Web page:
Many driving chains (for example, in factory equipment, or driving a camshaft inside an internal combustion engine) operate in clean environments, and thus the wearing surfaces (that is, the pins and bushings) are safe from precipitation and airborne grit, many even in a sealed environment such as an oil bath. Some roller chains are designed to have o-rings built into the space between the outside link plate and the inside roller link plates. Chain manufacturers began to include this feature in 1971 after the application was invented by Joseph Montano while working for Whitney Chain of Hartford, Connecticut. O-rings were included as a way to improve lubrication to the links of power transmission chains, a service that is vitally important to extending their working life. These rubber fixtures form a barrier that holds factory applied lubricating grease inside the pin and bushing wear areas. Further, the rubber o-rings prevent dirt and other contaminants from entering inside the chain linkages, where such particles would otherwise cause significant wear.
There are also many chains that have to operate in dirty conditions, and for size or operational reasons cannot be sealed. Examples include chains on farm equipment, bicycles, and chain saws. These chains will necessarily have relatively high rates of wear, particularly when the operators are prepared to accept more friction, less efficiency, more noise and more frequent replacement as they neglect lubrication and adjustment.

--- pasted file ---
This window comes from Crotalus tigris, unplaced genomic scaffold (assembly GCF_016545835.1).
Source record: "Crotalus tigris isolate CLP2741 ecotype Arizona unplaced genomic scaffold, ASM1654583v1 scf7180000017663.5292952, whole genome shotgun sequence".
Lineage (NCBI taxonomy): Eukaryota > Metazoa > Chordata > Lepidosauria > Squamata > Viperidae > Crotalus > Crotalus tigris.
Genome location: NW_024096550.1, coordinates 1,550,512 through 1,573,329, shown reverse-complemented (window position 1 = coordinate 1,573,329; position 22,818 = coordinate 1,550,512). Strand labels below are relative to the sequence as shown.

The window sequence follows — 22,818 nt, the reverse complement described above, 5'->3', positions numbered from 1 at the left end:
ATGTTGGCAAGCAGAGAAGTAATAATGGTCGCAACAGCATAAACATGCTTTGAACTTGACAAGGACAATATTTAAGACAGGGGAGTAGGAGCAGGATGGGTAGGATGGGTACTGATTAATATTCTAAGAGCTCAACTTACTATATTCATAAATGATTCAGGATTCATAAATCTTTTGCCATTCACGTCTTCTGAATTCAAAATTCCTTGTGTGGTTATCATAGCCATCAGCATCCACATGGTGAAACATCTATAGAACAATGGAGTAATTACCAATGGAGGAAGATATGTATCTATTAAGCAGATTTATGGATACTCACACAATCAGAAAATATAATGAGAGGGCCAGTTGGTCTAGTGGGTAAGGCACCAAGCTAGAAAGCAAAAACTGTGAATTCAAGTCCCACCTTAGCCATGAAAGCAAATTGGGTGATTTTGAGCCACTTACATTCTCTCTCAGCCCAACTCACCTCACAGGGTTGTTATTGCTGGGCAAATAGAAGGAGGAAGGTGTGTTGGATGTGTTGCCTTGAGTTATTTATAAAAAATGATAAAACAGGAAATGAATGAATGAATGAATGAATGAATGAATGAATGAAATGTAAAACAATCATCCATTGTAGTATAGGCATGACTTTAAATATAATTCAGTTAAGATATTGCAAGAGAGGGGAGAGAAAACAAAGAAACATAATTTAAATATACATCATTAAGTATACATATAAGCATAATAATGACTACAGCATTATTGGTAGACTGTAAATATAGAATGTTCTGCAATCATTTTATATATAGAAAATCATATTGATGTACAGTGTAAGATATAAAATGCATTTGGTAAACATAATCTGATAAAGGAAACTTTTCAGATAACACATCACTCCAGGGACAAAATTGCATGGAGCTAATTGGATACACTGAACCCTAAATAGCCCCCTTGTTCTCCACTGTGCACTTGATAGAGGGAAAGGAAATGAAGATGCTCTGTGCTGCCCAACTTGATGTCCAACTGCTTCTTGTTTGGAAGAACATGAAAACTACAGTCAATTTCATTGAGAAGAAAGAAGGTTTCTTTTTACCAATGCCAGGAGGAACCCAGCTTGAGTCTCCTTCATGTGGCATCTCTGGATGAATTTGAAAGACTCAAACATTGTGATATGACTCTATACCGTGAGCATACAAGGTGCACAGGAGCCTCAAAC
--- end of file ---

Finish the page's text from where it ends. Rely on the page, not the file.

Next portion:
Many oil-based lubricants attract dirt and other particles, eventually forming an CZPT paste that will compound wear on chains. This problem can be circumvented by use of a “dry” PTFE spray, which forms a solid film after application and repels both particles and moisture.
An example of 2 ‘ghost’ sprockets tensioning a triplex roller chain system
Roller chains are used in low- to mid-speed drives at around 6-0-0. p. 211. Retrieved 17 May 2-0-0. p. 86. Retrieved 30 January 2015.
Green 1996, pp. 2337-2361
“ANSI G7 Standard Roller Chain – Tsubaki Europe”. Tsubaki Europe. Tsubakimoto Europe B.V. Retrieved 18 June 2.
Wikimedia Commons has media related to Roller chains.
The Complete Xihu (West Lake) Dis. to Chain
Categories: Chain drivesMechanical power transmissionMechanical power control
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|Standard or Nonstandard:||Standard, Standard|